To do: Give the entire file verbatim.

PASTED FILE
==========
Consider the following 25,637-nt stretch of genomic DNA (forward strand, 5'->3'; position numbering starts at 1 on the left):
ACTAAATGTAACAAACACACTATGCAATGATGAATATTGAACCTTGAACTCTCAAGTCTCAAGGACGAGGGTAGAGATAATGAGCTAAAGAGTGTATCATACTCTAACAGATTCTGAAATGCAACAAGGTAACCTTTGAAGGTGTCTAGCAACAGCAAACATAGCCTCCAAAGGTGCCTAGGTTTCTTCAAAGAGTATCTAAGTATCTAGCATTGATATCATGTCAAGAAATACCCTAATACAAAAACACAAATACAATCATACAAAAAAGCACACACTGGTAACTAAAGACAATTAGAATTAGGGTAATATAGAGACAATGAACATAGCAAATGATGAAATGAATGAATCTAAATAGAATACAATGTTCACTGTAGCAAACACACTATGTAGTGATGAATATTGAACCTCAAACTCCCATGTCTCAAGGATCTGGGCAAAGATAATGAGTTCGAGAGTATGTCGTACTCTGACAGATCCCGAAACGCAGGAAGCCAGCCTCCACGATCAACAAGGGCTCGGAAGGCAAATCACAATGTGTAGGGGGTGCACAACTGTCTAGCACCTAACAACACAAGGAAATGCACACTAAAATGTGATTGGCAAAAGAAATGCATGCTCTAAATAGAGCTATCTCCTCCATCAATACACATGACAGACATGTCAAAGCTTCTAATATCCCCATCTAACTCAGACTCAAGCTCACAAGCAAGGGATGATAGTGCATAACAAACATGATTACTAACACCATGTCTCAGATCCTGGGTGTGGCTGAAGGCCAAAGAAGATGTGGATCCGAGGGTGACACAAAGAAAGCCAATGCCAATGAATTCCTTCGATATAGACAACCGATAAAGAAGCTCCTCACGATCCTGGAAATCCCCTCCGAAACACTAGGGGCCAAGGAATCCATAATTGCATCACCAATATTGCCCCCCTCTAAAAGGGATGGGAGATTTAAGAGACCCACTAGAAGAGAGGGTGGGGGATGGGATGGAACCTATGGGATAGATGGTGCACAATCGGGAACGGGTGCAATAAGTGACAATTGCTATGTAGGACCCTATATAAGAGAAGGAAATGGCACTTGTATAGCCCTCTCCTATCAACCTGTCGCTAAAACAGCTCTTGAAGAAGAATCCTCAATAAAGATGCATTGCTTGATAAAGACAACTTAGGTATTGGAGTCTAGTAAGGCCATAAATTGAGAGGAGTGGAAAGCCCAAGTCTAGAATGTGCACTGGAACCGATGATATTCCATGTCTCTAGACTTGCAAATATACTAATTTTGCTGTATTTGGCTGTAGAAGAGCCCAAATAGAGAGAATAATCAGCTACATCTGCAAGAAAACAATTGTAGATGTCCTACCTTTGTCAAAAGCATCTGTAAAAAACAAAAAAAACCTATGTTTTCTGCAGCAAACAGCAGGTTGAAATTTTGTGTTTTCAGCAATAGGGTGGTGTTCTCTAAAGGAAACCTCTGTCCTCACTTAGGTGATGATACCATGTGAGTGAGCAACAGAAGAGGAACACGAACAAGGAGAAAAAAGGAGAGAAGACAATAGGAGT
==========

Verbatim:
Consider the following 25,637-nt stretch of genomic DNA (forward strand, 5'->3'; position numbering starts at 1 on the left):
ACTAAATGTAACAAACACACTATGCAATGATGAATATTGAACCTTGAACTCTCAAGTCTCAAGGACGAGGGTAGAGATAATGAGCTAAAGAGTGTATCATACTCTAACAGATTCTGAAATGCAACAAGGTAACCTTTGAAGGTGTCTAGCAACAGCAAACATAGCCTCCAAAGGTGCCTAGGTTTCTTCAAAGAGTATCTAAGTATCTAGCATTGATATCATGTCAAGAAATACCCTAATACAAAAACACAAATACAATCATACAAAAAAGCACACACTGGTAACTAAAGACAATTAGAATTAGGGTAATATAGAGACAATGAACATAGCAAATGATGAAATGAATGAATCTAAATAGAATACAATGTTCACTGTAGCAAACACACTATGTAGTGATGAATATTGAACCTCAAACTCCCATGTCTCAAGGATCTGGGCAAAGATAATGAGTTCGAGAGTATGTCGTACTCTGACAGATCCCGAAACGCAGGAAGCCAGCCTCCACGATCAACAAGGGCTCGGAAGGCAAATCACAATGTGTAGGGGGTGCACAACTGTCTAGCACCTAACAACACAAGGAAATGCACACTAAAATGTGATTGGCAAAAGAAATGCATGCTCTAAATAGAGCTATCTCCTCCATCAATACACATGACAGACATGTCAAAGCTTCTAATATCCCCATCTAACTCAGACTCAAGCTCACAAGCAAGGGATGATAGTGCATAACAAACATGATTACTAACACCATGTCTCAGATCCTGGGTGTGGCTGAAGGCCAAAGAAGATGTGGATCCGAGGGTGACACAAAGAAAGCCAATGCCAATGAATTCCTTCGATATAGACAACCGATAAAGAAGCTCCTCACGATCCTGGAAATCCCCTCCGAAACACTAGGGGCCAAGGAATCCATAATTGCATCACCAATATTGCCCCCCTCTAAAAGGGATGGGAGATTTAAGAGACCCACTAGAAGAGAGGGTGGGGGATGGGATGGAACCTATGGGATAGATGGTGCACAATCGGGAACGGGTGCAATAAGTGACAATTGCTATGTAGGACCCTATATAAGAGAAGGAAATGGCACTTGTATAGCCCTCTCCTATCAACCTGTCGCTAAAACAGCTCTTGAAGAAGAATCCTCAATAAAGATGCATTGCTTGATAAAGACAACTTAGGTATTGGAGTCTAGTAAGGCCATAAATTGAGAGGAGTGGAAAGCCCAAGTCTAGAATGTGCACTGGAACCGATGATATTCCATGTCTCTAGACTTGCAAATATACTAATTTTGCTGTATTTGGCTGTAGAAGAGCCCAAATAGAGAGAATAATCAGCTACATCTGCAAGAAAACAATTGTAGATGTCCTACCTTTGTCAAAAGCATCTGTAAAAAACAAAAAAAACCTATGTTTTCTGCAGCAAACAGCAGGTTGAAATTTTGTGTTTTCAGCAATAGGGTGGTGTTCTCTAAAGGAAACCTCTGTCCTCACTTAGGTGATGATACCATGTGAGTGAGCAACAGAAGAGGAACACGAACAAGGAGAAAAAAGGAGAGAAGACAATAGGAGT